Jake Patterson pleads guilty to kidnapping, double murder

BARRON, Wis. – Jake Patterson pleaded guilty Wednesday to kidnapping 13-year-old Jayme Closs and murdering her parents, a move that spares the teenager and her family from enduring a trial. 

Patterson, 21, appeared in Barron County Circuit Court Wednesday afternoon to be arraigned on first-degree intentional homicide, kidnapping and armed burglary charges. He is being held in the Polk County Jail on a $5 million cash bond. 

In court, Patterson repeatedly answered “yes” to a range of questions from Judge James Babler about whether he understood the charges, and whether he was certain he wanted to plead guilty. He hung his head at times as he spoke. 

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Patterson entered his three pleas one at a time, growing more emotional with each utterance of the word “guilty.” He hesitated for several seconds, sniffled and his voice broke, as he admitted to kidnapping Jayme. 

Jayme’s family filled four rows in the courtroom and could be seen comforting one another at times. Two of Patterson’s relatives also attended, one of whom cried throughout the hearing. 

Babler set sentencing for the afternoon of May 24, and revoked Patterson’s bond.

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The hearing adjourned after about 18 minutes. As Patterson left the courtroom, he said, “Bye, Jayme,” although she did not appear to be in the courthouse Wednesday.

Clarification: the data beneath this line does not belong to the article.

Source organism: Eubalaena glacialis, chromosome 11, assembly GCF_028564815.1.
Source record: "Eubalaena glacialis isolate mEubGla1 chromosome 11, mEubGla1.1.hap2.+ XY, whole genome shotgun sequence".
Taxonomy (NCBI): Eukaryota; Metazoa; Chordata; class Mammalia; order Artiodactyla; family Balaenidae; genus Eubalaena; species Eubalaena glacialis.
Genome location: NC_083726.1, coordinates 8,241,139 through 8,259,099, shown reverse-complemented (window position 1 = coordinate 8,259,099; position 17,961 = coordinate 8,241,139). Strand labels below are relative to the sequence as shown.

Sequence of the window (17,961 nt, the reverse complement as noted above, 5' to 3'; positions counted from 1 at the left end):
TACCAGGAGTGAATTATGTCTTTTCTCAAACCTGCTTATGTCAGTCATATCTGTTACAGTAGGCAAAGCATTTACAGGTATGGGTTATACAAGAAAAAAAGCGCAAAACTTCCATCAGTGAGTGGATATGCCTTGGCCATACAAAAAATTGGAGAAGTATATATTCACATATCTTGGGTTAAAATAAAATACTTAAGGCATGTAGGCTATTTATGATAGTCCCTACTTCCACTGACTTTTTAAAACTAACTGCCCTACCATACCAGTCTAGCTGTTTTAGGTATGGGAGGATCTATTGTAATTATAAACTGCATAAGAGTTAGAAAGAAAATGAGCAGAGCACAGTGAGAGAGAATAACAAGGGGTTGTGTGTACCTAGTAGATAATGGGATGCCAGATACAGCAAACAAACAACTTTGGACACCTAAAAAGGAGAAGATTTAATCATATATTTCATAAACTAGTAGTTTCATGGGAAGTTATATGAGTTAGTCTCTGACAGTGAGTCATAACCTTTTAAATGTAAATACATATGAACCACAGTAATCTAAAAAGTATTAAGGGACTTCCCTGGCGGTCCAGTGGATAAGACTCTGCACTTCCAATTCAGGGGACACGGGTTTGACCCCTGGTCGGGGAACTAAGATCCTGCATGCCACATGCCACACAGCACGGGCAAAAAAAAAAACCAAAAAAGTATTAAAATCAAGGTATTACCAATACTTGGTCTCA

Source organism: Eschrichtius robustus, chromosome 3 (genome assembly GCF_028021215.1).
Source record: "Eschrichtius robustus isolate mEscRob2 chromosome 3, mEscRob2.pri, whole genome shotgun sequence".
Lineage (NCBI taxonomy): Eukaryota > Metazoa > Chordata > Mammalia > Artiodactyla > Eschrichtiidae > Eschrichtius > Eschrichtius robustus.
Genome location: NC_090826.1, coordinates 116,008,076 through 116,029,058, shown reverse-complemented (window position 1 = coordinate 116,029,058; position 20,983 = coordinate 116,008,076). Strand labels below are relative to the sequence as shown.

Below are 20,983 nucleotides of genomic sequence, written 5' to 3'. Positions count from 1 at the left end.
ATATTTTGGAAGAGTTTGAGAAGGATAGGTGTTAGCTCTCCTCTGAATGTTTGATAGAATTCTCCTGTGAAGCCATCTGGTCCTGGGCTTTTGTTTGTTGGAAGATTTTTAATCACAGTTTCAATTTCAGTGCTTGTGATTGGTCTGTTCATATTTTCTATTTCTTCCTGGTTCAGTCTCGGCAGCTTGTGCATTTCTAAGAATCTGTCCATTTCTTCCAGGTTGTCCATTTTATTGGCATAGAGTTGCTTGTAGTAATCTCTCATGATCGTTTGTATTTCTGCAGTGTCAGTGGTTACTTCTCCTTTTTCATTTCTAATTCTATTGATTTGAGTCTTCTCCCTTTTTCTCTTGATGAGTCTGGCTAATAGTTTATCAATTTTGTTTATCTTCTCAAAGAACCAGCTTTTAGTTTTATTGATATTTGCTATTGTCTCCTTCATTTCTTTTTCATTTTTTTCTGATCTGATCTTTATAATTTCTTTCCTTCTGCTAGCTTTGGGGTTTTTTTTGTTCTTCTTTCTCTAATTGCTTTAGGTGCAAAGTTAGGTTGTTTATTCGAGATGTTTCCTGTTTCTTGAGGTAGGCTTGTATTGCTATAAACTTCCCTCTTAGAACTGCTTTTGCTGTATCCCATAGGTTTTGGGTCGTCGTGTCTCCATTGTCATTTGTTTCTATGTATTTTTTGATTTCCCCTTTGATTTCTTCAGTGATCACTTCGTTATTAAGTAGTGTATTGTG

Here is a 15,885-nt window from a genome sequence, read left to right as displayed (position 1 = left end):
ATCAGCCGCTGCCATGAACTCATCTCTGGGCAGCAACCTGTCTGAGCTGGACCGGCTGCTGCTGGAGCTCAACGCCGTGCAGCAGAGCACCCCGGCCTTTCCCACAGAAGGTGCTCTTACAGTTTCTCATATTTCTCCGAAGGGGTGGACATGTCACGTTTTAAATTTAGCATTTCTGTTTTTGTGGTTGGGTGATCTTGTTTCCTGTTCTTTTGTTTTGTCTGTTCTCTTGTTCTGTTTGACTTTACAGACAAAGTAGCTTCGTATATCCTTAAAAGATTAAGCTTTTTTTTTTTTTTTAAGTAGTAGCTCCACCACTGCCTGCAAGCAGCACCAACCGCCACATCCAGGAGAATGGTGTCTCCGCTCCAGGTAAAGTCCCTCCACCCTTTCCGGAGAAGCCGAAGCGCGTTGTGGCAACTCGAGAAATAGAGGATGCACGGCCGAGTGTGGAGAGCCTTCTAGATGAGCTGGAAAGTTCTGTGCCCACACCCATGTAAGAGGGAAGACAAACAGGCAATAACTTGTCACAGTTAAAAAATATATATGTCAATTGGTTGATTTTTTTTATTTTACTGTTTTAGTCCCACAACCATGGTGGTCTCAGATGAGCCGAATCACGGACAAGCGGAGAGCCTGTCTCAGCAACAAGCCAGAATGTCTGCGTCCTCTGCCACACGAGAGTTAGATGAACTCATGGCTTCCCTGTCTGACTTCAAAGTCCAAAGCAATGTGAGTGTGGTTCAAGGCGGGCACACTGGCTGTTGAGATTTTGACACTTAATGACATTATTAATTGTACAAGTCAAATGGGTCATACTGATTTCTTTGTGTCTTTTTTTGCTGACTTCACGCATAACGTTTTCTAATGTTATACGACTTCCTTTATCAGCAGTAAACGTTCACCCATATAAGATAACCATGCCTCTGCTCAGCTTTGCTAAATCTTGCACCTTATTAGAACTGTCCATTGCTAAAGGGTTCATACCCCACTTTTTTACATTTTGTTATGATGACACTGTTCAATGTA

Patterson faces up to life in prison for each of the homicide charges and up to 40 years in prison for the kidnapping charge.

Under a plea agreement, prosecutors agreed to drop the armed burglary charge, and to not charge Patterson with any crimes related to the time he kept Jayme in captivity at a home in Douglas County.

Patterson, who had no known connection to the Closs family, gunned down James and Denise Closs on Oct. 15 and abducted Jayme, then held the teenager in the Douglas County town of Gordon for 88 days. During her captivity, Patterson and Jayme told police, he forced her to hide under a twin bed when he had company or left the house. He also threatened also and yelled at her.

Patterson began planning Jayme’s abduction after he saw her board a school bus, according to his statement to police. He visited the Closs home twice before the kidnapping and murders, and shaved his head and face to avoid leaving DNA behind. He also made modifications to his car, including replacing his plates with a stolen one.

Jayme escaped on Jan. 10 and was rescued by Patterson’s neighbors. Patterson was apprehended by police a short time later. 

The decision not to charge Patterson in Douglas County means details of Jayme’s captivity will likely remain unknown.

Officials declined to comment following the hearing. Jayme’s family was quickly ushered out of the courtroom, and Patterson’s family left the building without speaking to reporters.

In a letter to a reporter from Minneapolis-based KARE-TV, which the NBC affiliate published this month, Patterson said he would plead guilty to spare Jayme and her family from a trial. He expressed regret, saying he “can’t believe I did this.”

“No one will believe or can even imagine how sorry I am for hurting Jayme this much,” he wrote.

Jake Patterson’s letter: Jayme Closs’ alleged kidnapper writes he’ll plead guilty, said motive is ‘complicated’

Jayme Closs kidnapping: Jayme Closs captured the nation’s attention. Why don’t these other missing kids?

Follow Haley BeMiller and Dough Schenider on Twitter: @haleybemiller and @PGDougSchneider


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